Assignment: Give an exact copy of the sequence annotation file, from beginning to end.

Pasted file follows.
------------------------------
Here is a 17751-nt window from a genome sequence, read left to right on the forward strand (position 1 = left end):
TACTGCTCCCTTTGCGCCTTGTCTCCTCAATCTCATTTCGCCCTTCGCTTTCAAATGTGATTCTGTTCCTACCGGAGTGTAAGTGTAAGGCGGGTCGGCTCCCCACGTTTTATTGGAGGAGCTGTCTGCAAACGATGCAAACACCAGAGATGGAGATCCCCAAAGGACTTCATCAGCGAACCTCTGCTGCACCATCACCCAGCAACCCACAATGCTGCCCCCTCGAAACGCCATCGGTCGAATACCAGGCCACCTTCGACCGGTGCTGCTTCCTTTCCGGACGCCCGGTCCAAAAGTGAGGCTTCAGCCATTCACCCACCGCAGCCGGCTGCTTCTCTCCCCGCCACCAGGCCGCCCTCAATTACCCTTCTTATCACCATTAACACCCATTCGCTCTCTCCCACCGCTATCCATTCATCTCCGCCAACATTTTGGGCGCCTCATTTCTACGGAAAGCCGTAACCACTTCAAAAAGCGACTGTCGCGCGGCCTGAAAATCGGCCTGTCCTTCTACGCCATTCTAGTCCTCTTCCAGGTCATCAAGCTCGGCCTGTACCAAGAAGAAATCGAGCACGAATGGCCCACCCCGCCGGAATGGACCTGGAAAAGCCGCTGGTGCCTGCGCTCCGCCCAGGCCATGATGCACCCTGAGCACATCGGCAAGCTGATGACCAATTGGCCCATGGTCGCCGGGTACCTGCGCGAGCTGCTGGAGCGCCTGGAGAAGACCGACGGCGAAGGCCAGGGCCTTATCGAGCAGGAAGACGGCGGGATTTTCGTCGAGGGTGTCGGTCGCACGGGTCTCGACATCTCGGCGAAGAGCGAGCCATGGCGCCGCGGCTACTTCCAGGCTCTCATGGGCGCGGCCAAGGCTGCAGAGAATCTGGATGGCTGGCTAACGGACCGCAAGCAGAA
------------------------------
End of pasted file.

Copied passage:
Here is a 17751-nt window from a genome sequence, read left to right on the forward strand (position 1 = left end):
TACTGCTCCCTTTGCGCCTTGTCTCCTCAATCTCATTTCGCCCTTCGCTTTCAAATGTGATTCTGTTCCTACCGGAGTGTAAGTGTAAGGCGGGTCGGCTCCCCACGTTTTATTGGAGGAGCTGTCTGCAAACGATGCAAACACCAGAGATGGAGATCCCCAAAGGACTTCATCAGCGAACCTCTGCTGCACCATCACCCAGCAACCCACAATGCTGCCCCCTCGAAACGCCATCGGTCGAATACCAGGCCACCTTCGACCGGTGCTGCTTCCTTTCCGGACGCCCGGTCCAAAAGTGAGGCTTCAGCCATTCACCCACCGCAGCCGGCTGCTTCTCTCCCCGCCACCAGGCCGCCCTCAATTACCCTTCTTATCACCATTAACACCCATTCGCTCTCTCCCACCGCTATCCATTCATCTCCGCCAACATTTTGGGCGCCTCATTTCTACGGAAAGCCGTAACCACTTCAAAAAGCGACTGTCGCGCGGCCTGAAAATCGGCCTGTCCTTCTACGCCATTCTAGTCCTCTTCCAGGTCATCAAGCTCGGCCTGTACCAAGAAGAAATCGAGCACGAATGGCCCACCCCGCCGGAATGGACCTGGAAAAGCCGCTGGTGCCTGCGCTCCGCCCAGGCCATGATGCACCCTGAGCACATCGGCAAGCTGATGACCAATTGGCCCATGGTCGCCGGGTACCTGCGCGAGCTGCTGGAGCGCCTGGAGAAGACCGACGGCGAAGGCCAGGGCCTTATCGAGCAGGAAGACGGCGGGATTTTCGTCGAGGGTGTCGGTCGCACGGGTCTCGACATCTCGGCGAAGAGCGAGCCATGGCGCCGCGGCTACTTCCAGGCTCTCATGGGCGCGGCCAAGGCTGCAGAGAATCTGGATGGCTGGCTAACGGACCGCAAGCAGAA